“I never want an explanation for any of this. Never. I don’t know what you did. I don’t care what you did. The whole world has gone crazy, and I don’t want to know anything."

"I’ve been selfish. I see that now. I wanted a happy little life, but I was entrusted with this power by people who loved me. I’ve wasted so much time whining when I should have been learning."

"The world will burn out like a torch, but the light will shine brightly, and I will rise like the brightest ember into the stars at the end."

"The world is sliding into oblivion, devoured by shadow, and you are its last light."


Shadows of Tockland

"Destiny, I want to lick your face for all your perfect ways.”

"Mark my words, the ever-night is coming, and when it does, you'll be glad you've got some wild nutters at your side."

"Destiny has a funny way of making things irrelevant. Superior numbers, for example.”

"Far away, far away, blessed one. The ever-night is coming. It is coming forever."

"Tonight is a night you’ll wish you had a gun.”

"Sometimes, rubes don’t think they got their money’s worth, and they try to take it out of us in blood."

"Look, we’re committed to destiny now. From this point on, whatever happens, happens. That’s how destiny works."


Children of the Mechanism

"Open doors are the best thing in the whole world. An open door means you can leave something bad and maybe find something good."

"If you hold on, we will live. If you let go, we will go down, down, down. Do you understand how important it is for you to hold on?"

"I was born climbing the Mechanism. Nobody ever told me why.”

"Where I come from, the higher you go on the Mechanism, the more dangerous it gets. The circles get smaller, and the fall is farther. The world is like that, isn’t it? The higher we go, the stranger, the smaller, the uglier, the more dangerous."

"I walked forever down a hundred different places and saw all kinds of different lights and Watchers with hands, and then I came to the end."

"The world got worse and worse the more she understood about it."


Garden of Dust and Thorns

"The very thing that you took for granted will be your salvation. Never forget it."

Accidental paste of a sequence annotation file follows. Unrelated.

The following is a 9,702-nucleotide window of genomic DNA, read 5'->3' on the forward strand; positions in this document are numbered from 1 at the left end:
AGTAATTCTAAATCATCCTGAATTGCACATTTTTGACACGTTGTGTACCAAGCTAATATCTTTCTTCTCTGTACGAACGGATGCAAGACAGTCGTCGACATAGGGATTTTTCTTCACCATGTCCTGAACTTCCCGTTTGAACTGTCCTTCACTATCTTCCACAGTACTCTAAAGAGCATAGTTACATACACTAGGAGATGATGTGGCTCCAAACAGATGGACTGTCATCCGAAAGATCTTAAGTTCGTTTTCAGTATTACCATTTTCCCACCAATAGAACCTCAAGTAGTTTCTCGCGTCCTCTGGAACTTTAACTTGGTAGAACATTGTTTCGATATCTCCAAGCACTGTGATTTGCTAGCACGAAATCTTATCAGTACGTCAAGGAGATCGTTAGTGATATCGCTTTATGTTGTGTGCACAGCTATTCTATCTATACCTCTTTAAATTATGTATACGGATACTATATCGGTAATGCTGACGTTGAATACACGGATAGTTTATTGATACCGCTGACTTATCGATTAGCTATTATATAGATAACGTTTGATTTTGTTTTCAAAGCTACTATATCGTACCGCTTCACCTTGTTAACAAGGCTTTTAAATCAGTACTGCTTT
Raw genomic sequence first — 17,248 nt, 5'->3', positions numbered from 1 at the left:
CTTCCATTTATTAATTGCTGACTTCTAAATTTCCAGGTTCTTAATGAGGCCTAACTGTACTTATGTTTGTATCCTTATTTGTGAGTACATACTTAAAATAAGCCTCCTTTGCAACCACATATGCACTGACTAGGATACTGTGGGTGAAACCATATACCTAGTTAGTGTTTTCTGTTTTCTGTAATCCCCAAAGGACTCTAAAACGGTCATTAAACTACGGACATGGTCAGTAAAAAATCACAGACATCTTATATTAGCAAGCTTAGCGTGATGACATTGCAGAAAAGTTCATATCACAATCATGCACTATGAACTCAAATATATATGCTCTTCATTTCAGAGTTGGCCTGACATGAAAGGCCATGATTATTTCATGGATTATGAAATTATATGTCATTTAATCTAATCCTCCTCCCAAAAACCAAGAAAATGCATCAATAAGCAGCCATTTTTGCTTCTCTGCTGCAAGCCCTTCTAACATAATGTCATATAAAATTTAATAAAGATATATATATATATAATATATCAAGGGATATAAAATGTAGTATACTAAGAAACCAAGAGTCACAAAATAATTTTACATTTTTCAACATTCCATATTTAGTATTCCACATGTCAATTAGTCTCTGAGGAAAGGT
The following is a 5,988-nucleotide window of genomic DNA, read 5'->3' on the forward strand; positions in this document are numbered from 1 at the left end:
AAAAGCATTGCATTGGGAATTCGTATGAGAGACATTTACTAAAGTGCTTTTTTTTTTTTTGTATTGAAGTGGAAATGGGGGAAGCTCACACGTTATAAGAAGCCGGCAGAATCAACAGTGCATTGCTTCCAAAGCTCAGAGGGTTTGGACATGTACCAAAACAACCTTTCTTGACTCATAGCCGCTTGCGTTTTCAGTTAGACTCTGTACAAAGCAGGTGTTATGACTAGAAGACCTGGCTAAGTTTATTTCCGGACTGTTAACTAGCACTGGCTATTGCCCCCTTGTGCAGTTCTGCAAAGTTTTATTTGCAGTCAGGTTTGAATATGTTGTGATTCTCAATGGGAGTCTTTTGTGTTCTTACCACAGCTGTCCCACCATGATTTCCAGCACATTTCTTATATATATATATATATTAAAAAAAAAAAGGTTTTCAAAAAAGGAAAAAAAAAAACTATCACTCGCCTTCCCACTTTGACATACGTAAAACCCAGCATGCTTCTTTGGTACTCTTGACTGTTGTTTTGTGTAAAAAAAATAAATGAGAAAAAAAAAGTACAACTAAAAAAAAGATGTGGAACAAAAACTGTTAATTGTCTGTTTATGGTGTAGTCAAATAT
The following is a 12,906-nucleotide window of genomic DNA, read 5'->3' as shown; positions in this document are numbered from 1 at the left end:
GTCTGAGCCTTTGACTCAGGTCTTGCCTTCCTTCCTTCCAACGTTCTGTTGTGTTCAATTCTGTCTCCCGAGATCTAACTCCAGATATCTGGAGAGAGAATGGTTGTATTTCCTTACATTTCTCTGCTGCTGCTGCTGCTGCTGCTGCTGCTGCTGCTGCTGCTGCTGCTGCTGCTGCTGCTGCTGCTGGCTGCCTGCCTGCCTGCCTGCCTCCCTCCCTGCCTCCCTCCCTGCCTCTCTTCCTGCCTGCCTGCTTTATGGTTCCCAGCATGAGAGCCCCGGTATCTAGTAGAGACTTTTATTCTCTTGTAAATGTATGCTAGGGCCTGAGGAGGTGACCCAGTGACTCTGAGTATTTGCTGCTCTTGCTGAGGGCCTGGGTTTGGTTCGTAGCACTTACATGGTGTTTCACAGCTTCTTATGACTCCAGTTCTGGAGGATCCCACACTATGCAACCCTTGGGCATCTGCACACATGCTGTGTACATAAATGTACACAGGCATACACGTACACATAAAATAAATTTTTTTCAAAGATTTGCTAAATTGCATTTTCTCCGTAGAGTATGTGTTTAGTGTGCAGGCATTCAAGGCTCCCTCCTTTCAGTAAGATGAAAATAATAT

"You’ve lived in the shadow of this Garden all your life. And you had no idea what was here. None of you did, not even the caretakers. This will be to our everlasting shame. While we lived outside the wall in the dirt, we had everything we could ever need in here.”

"Persistence is not a virtue. It is a defect."

“Stand on your island, in the shadow of your sacred tree, and watch me defile this ground. And weep, if you will, knowing that your thief-lord’s reign is at an end.”

"It’s a very strange thing to be deceived. A very strange thing."



The Archaust Saga (The Vale of Ghosts)

"Why is it every decision I make seems right one second before I make it and then completely wrong and ridiculous one second after I’ve made it?"

"You crossed the relic wall. The ghosts can see you now, and they will—they will drag you down into the vale, sooner or later. They do not give up."

"As time passes, everything we ever knew or saw or heard, every person we ever touched or loved, they all drop away, leaving us with nothing but the vague and choking need to escape."

"Are we smarter than the generations that came before us? How can we expect to fix a problem that they could not?"

"Our worst mistakes can become the catalyst for our greatest accomplishments, if we are willing to make it so."

“There’s not a worse person in the world than someone who will abandon a friend or family member in their last days.”

 

Dreams in the Void

"Your comfortable life is paid for with the taxes of hard working villagers, so that one day, you might provide just leadership for them.”

"Until a few weeks ago, I thought the world was normal. Then it all came crashing down, and I learned everyone is sick—depraved and sick."

"It’s a miserable thing to be helpful—to be needed, to be essential—and someone can’t see it."

"There is a heaviness in me now, like something coiled around my intestines. I hope to make it go away. I don’t want to feel like this anymore. I don’t want to be the person I have become."

"Sit and ponder, boy. Dream of killing kings."

"And so it comes down to a simple question, young Dekembri. Are we the righteous, or are we the wicked?"

“A storm is coming to sweep away everything. Find a secret place, bury yourselves inside and wait it out. Wait it out.”


Fading Man